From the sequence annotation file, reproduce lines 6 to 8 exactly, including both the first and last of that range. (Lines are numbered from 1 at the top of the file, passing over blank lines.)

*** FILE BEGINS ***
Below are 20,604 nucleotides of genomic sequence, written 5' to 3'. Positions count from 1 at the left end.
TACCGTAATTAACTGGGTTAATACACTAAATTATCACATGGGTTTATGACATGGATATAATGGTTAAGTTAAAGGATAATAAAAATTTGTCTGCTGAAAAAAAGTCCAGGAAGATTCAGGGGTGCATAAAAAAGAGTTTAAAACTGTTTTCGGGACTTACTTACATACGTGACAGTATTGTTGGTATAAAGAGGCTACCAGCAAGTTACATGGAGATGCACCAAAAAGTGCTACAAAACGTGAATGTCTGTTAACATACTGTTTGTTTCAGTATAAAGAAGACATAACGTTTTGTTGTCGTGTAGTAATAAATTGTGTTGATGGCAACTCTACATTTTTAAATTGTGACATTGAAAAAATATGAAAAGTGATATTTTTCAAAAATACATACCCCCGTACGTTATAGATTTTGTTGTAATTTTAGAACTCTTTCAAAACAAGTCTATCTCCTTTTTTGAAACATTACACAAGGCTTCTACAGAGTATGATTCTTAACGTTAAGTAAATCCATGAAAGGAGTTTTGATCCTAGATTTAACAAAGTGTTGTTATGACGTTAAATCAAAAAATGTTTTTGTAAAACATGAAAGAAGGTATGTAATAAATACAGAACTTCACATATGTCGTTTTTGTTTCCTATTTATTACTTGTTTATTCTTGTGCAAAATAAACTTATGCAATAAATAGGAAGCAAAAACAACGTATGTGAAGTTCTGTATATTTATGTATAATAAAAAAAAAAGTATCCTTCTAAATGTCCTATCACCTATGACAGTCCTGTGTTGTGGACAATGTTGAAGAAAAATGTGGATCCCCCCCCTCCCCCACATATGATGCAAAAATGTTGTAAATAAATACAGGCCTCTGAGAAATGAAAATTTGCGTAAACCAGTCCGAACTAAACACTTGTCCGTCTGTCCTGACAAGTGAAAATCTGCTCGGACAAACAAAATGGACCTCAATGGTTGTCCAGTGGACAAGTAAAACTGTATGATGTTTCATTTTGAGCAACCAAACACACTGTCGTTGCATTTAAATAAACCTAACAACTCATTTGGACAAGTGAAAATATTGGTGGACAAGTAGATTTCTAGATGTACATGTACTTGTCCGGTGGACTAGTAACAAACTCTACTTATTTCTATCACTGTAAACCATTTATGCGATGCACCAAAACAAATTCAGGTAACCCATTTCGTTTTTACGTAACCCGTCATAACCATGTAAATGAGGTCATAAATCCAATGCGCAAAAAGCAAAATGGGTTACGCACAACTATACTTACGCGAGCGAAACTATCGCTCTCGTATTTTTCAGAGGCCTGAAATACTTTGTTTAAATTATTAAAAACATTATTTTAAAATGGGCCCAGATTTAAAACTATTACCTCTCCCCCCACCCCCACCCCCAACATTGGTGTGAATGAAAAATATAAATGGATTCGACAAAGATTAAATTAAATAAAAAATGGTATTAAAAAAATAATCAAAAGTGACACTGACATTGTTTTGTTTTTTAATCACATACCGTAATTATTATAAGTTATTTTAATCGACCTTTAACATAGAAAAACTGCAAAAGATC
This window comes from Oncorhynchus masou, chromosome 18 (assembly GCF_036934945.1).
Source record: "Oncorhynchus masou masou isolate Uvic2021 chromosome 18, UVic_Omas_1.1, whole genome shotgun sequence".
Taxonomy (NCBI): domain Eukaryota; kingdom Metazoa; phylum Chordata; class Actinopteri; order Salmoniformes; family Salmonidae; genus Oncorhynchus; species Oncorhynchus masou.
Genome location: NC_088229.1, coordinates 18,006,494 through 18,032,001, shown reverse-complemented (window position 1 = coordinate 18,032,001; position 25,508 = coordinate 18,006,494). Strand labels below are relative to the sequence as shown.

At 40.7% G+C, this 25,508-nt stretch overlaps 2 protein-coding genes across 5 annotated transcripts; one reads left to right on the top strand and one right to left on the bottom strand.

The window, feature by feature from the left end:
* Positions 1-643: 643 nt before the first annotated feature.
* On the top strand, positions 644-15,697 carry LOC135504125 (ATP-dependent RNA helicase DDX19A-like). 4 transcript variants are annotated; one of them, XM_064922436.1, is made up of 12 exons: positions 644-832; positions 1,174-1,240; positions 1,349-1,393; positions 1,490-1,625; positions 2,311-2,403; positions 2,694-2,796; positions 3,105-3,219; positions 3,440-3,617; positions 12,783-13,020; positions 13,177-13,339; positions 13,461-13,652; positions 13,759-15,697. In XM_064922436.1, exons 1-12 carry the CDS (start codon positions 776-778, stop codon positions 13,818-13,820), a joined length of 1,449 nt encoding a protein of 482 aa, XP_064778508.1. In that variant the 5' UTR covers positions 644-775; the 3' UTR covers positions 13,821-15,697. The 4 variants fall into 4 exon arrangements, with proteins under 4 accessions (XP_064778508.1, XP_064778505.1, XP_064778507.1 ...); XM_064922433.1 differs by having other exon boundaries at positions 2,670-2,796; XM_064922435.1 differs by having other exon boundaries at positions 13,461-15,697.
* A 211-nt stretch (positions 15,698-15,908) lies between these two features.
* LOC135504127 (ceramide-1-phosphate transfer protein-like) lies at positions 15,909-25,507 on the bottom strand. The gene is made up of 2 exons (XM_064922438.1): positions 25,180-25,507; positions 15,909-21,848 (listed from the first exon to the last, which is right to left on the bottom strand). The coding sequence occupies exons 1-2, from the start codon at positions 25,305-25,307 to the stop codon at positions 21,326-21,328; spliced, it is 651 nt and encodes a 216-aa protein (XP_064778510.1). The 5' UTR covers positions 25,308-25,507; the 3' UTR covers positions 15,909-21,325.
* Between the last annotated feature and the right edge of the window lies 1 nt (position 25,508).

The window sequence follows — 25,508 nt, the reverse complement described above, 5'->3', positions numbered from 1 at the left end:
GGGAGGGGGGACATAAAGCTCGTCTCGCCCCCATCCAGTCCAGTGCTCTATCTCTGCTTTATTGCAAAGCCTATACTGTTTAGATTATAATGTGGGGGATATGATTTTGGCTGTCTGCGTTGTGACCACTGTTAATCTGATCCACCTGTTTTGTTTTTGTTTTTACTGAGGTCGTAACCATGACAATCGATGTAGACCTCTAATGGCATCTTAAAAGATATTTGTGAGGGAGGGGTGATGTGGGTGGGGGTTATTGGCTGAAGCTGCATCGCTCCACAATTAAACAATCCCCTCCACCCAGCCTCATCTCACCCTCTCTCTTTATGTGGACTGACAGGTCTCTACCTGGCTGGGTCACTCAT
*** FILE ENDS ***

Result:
Genome location: NC_088229.1, coordinates 18,006,494 through 18,032,001, shown reverse-complemented (window position 1 = coordinate 18,032,001; position 25,508 = coordinate 18,006,494). Strand labels below are relative to the sequence as shown.

At 40.7% G+C, this 25,508-nt stretch overlaps 2 protein-coding genes across 5 annotated transcripts; one reads left to right on the top strand and one right to left on the bottom strand.

The window, feature by feature from the left end: